Fortune hunter Billy Newman is not a man of great strength or physical courage. Like a young Johnny Depp, he gets by on his wit, wiles and good looks. And he’s had quite a good run—striking gold in the Philippines and buying his very own island in the South Seas. . . .
But there’s trouble in paradise, and Billy’s in the thick of it. The island’s crops are failing. The island’s people are dying. And the island’s owner—Billy—is taking the heat. Why? Because he’s angered the 75-foot-tall big-boss god of the island.
75-foot tall? To Billy it’s a laughable superstition—until he finds out just how serious the islanders are. They’re out to sacrifice a beautiful young woman to the supposed god. The only way Billy can save her is to humor the locals and pretend to take the spirit on. But the joke may be on Billy…as he has to screw up some very real courage to face the very real Danger in the Dark.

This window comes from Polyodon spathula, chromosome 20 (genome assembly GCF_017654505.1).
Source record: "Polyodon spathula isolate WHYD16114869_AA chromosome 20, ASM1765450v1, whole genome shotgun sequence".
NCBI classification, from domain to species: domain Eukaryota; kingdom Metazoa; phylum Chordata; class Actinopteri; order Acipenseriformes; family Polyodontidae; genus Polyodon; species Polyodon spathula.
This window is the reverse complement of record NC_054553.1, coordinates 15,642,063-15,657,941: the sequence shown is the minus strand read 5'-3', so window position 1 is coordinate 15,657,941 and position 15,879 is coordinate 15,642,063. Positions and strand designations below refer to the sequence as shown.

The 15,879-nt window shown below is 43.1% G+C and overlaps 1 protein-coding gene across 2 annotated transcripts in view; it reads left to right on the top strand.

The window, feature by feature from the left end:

Hubbard lived on Guam in 1927, while his father was assigned to the US naval station there. In his journals he describes a local superstition: “the great cheese ghost” named Tadamona. He wrote that the devil had the shape of a man, attained the height of coconut trees and was the cause behind all sickness and disease. To dispel the superstition, Ron descended into Tadamona’s supposed abode, a great underground stream—an encounter reflected in Danger in the Dark.
Includes the fantasy adventures The Room, in which Uncle Toby goes to his room, never to return, leaving it to his nephew to explore the magic and mystery of the place, and He Didn’t Like Cats, the story of one man’s feline phobia and the hauntingly high price he pays for it.
©2009 Galaxy Press; (P)2009 Galaxy Press
"A master of adventure." (Anne McCaffrey)
I remember this from long ago, it was a great little read. The way the audio was done only enhances the flavor of the book, making it almost better.
Little bit on the low end, but then the type of adventure that was being told is not my favorite style of adventure.
Hard to say that without giving away the book.
same as the title, although it is too dated to be a film now days.
Report Inappropriate Content